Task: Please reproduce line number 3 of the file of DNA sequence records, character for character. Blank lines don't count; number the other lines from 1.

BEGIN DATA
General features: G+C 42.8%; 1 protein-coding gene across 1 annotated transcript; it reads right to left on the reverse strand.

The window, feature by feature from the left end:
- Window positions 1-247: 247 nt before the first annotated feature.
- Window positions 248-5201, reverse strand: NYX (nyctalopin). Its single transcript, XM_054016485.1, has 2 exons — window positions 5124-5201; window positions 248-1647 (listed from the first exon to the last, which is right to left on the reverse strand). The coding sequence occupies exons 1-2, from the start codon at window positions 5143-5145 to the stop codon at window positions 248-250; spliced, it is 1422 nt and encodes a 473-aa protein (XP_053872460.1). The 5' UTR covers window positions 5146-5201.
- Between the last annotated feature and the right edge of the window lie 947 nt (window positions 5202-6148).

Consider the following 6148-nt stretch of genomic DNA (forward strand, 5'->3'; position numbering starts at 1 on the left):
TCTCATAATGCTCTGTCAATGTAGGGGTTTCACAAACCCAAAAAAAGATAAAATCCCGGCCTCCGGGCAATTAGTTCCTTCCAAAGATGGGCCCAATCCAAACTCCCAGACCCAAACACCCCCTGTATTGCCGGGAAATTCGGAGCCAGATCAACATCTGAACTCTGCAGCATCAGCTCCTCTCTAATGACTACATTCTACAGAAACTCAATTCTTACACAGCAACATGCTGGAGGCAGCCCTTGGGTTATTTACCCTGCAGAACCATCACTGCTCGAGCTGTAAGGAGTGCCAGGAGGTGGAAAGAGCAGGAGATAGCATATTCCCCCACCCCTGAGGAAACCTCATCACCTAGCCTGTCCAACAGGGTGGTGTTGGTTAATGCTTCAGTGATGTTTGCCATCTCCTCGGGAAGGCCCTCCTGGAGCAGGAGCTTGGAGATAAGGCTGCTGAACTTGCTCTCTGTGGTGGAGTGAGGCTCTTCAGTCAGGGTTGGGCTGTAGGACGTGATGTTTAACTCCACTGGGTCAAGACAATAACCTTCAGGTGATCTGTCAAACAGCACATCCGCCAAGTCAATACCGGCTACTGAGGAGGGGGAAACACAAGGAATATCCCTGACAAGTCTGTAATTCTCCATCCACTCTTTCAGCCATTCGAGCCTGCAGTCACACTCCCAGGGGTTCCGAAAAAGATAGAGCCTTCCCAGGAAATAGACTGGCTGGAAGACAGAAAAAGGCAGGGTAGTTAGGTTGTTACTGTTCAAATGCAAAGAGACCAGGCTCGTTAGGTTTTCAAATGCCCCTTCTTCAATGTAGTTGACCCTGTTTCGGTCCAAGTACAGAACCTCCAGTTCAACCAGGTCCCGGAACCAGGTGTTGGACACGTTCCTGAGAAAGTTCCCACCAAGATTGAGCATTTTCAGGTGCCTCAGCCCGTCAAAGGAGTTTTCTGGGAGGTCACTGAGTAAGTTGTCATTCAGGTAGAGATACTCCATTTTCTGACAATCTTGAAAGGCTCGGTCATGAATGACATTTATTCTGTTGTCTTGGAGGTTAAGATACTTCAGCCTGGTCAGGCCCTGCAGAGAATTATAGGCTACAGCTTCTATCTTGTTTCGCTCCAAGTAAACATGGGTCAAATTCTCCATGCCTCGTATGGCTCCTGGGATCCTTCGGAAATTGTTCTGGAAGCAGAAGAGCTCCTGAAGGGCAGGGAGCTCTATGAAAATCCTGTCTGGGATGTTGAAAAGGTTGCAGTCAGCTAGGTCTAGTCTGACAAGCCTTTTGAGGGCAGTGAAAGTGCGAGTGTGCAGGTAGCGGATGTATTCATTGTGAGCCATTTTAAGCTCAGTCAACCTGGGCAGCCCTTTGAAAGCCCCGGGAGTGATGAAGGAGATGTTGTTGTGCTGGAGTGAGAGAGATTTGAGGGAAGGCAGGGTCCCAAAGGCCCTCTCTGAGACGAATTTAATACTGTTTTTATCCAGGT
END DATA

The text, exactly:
- Window positions 1-247: 247 nt before the first annotated feature.